Initial Use of 100 Watt Solar Kit Hampered By Battery

For the initial round of testing, the solar panels of the Harbor Freight kit (item #63585) was set up in a very temporary way: they were leaned against the south-facing windows of the house. To measure the output, we’re enlisting another member of the parts pile, unearthed when we were digging for the lead-acid battery: an E-Flite Power Meter designed to measure electric consumption of remote-controlled aircraft motors. It can handle the expected range of voltage and amperage and as a bonus it also tracks the total power in milliamp-hours.

E Flite Power Meter

Based on experiments with the small 1.5 watt panel, we knew not to expect the advertised 100 watt output with this sub-optimal, non sun-tracking orientation. The power meter gave confirmation: over the sunlight hours of a winter day, the panel generated power ranging from 20 to 30 watts. This is roughly in line with the small 1.5 watt panel experiment indicating sub-optimal placement returned as little as 25% of the power compared to directly facing the sun.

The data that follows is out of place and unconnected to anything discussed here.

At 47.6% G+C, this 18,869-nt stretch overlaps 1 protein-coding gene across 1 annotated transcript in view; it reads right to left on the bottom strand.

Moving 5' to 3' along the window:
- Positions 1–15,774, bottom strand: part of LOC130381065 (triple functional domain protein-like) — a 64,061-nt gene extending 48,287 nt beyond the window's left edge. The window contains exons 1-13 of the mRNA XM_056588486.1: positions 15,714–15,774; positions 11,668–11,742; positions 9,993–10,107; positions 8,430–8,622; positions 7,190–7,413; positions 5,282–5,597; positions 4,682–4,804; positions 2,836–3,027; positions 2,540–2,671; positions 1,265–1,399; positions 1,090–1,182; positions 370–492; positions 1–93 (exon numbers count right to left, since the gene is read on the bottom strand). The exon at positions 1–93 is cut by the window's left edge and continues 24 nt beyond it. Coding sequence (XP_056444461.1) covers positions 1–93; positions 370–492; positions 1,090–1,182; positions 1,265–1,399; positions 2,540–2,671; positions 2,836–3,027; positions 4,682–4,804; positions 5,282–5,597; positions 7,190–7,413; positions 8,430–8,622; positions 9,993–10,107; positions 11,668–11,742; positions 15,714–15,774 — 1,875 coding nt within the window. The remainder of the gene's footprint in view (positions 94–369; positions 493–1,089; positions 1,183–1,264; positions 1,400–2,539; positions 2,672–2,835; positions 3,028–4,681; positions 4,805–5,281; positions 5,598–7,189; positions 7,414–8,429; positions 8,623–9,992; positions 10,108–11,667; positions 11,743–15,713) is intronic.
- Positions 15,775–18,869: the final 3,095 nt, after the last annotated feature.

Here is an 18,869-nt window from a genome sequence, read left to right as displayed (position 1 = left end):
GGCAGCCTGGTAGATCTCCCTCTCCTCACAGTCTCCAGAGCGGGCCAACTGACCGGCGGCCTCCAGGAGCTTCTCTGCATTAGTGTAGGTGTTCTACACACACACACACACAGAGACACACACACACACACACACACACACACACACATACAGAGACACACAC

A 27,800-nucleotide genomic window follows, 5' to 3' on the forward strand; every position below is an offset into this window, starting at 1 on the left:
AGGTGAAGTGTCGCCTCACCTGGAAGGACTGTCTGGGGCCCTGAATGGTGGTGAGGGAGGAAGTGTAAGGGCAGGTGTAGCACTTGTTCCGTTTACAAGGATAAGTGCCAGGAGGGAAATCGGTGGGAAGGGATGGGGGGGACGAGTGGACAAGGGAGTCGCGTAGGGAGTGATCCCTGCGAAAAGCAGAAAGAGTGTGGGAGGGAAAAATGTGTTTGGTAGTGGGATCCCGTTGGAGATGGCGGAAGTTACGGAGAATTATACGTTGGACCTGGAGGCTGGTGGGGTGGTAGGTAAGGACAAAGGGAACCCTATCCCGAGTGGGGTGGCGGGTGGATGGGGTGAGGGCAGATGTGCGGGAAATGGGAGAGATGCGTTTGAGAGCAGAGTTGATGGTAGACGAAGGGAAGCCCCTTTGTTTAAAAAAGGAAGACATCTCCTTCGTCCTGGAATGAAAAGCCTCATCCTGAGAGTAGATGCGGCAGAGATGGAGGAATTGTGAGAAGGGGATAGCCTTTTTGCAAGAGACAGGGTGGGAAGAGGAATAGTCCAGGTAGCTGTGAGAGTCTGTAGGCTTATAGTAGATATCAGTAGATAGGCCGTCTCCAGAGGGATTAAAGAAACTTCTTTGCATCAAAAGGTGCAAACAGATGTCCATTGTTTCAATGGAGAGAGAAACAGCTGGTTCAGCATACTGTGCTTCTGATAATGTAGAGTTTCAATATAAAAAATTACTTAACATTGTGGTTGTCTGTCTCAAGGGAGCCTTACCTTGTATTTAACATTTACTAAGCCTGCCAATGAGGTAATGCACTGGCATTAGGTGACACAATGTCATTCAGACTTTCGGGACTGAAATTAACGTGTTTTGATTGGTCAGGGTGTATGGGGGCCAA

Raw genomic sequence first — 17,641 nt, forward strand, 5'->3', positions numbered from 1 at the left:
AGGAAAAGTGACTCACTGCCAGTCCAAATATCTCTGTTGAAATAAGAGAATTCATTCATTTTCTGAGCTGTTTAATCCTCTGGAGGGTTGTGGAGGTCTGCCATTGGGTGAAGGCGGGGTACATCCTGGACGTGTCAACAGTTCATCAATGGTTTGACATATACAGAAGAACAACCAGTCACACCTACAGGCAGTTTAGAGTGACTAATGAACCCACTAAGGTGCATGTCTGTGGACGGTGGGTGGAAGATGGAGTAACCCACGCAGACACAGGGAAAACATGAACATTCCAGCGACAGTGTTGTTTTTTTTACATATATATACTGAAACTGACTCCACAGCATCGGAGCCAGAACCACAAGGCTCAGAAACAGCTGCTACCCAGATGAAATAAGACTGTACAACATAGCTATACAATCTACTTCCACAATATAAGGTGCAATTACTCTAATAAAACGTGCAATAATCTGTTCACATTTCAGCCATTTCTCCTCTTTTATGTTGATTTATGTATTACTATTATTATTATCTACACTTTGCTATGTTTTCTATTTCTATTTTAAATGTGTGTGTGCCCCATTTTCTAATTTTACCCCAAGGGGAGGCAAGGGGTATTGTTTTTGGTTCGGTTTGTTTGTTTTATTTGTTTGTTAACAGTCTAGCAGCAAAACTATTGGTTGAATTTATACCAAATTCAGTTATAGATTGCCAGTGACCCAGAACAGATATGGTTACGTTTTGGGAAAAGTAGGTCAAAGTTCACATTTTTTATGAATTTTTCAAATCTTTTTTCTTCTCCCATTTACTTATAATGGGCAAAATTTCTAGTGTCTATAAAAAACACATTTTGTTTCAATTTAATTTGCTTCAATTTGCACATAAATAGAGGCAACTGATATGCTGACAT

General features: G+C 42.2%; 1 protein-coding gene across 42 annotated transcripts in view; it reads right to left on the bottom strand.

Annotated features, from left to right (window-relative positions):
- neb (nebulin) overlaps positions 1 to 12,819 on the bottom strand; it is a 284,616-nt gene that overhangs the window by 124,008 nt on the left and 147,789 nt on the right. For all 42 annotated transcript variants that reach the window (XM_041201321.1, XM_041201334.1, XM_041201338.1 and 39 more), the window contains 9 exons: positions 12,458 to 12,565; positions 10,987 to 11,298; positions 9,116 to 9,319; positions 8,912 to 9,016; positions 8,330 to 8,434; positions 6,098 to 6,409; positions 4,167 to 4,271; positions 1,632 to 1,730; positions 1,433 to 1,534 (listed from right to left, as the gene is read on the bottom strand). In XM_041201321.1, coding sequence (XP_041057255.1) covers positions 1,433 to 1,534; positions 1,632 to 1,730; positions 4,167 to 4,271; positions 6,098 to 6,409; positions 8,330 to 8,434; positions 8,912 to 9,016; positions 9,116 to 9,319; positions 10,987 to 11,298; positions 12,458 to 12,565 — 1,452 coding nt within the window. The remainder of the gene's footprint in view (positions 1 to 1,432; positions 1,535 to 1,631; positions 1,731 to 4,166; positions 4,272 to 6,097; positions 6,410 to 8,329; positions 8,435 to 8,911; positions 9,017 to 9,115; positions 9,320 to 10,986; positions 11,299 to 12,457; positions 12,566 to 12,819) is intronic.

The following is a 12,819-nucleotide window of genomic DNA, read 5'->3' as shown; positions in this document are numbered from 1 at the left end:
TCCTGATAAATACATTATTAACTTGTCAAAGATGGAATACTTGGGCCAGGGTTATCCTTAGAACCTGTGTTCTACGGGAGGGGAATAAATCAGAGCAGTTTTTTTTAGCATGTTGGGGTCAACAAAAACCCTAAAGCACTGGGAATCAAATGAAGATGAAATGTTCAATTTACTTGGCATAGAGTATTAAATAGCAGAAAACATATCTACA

The solar charge controller allowed the battery voltage to rise to 14.4 to top it off, then disconnected the battery from the panel to avoid over-charging. Once the voltage dropped to 13.8 volts the controller kept the battery at this sustained charge level for as long as the solar panel could keep it there. All this fits expectation of a charge controller doing its job properly.

But something was wrong when withdrawing power from this assembly after the sun went down. Trying to charge a cell phone at night, battery voltage quickly dropped below cutoff threshold of 12 volts and the controller halted operations. There seems to be usable battery capacity remaining but the battery should have been able to hold roughly 12.5 to 13 volts for the majority of the power delivery period.

Looks like this battery did suffer some damage when it dropped down to 6 volts while sitting neglected in storage. Time to head over to Amazon and buy a replacement lead-acid battery with a good amp-hour per dollar ratio. The best ratio varies from day to day pricing fluctuation but at the moment meant this 20 Ah unit.

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